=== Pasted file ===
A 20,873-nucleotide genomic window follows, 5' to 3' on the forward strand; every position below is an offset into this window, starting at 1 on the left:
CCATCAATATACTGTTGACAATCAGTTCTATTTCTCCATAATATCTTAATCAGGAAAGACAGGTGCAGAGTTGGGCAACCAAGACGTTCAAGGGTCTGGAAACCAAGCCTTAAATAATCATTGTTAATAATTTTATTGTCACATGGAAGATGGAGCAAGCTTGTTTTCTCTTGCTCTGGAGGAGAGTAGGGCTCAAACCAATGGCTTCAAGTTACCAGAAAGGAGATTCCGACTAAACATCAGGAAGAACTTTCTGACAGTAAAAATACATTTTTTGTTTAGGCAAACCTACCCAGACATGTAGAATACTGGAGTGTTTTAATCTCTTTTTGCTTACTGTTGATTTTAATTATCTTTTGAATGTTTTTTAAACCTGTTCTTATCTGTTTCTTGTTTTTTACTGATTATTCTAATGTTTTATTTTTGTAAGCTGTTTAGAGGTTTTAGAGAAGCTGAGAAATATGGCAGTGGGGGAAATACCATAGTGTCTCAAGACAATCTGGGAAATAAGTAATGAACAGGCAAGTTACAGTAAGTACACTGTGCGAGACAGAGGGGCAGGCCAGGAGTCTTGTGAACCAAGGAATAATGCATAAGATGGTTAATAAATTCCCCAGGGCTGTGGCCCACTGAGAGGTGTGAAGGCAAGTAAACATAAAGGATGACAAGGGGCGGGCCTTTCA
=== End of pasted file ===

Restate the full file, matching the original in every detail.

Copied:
A 20,873-nucleotide genomic window follows, 5' to 3' on the forward strand; every position below is an offset into this window, starting at 1 on the left:
CCATCAATATACTGTTGACAATCAGTTCTATTTCTCCATAATATCTTAATCAGGAAAGACAGGTGCAGAGTTGGGCAACCAAGACGTTCAAGGGTCTGGAAACCAAGCCTTAAATAATCATTGTTAATAATTTTATTGTCACATGGAAGATGGAGCAAGCTTGTTTTCTCTTGCTCTGGAGGAGAGTAGGGCTCAAACCAATGGCTTCAAGTTACCAGAAAGGAGATTCCGACTAAACATCAGGAAGAACTTTCTGACAGTAAAAATACATTTTTTGTTTAGGCAAACCTACCCAGACATGTAGAATACTGGAGTGTTTTAATCTCTTTTTGCTTACTGTTGATTTTAATTATCTTTTGAATGTTTTTTAAACCTGTTCTTATCTGTTTCTTGTTTTTTACTGATTATTCTAATGTTTTATTTTTGTAAGCTGTTTAGAGGTTTTAGAGAAGCTGAGAAATATGGCAGTGGGGGAAATACCATAGTGTCTCAAGACAATCTGGGAAATAAGTAATGAACAGGCAAGTTACAGTAAGTACACTGTGCGAGACAGAGGGGCAGGCCAGGAGTCTTGTGAACCAAGGAATAATGCATAAGATGGTTAATAAATTCCCCAGGGCTGTGGCCCACTGAGAGGTGTGAAGGCAAGTAAACATAAAGGATGACAAGGGGCGGGCCTTTCA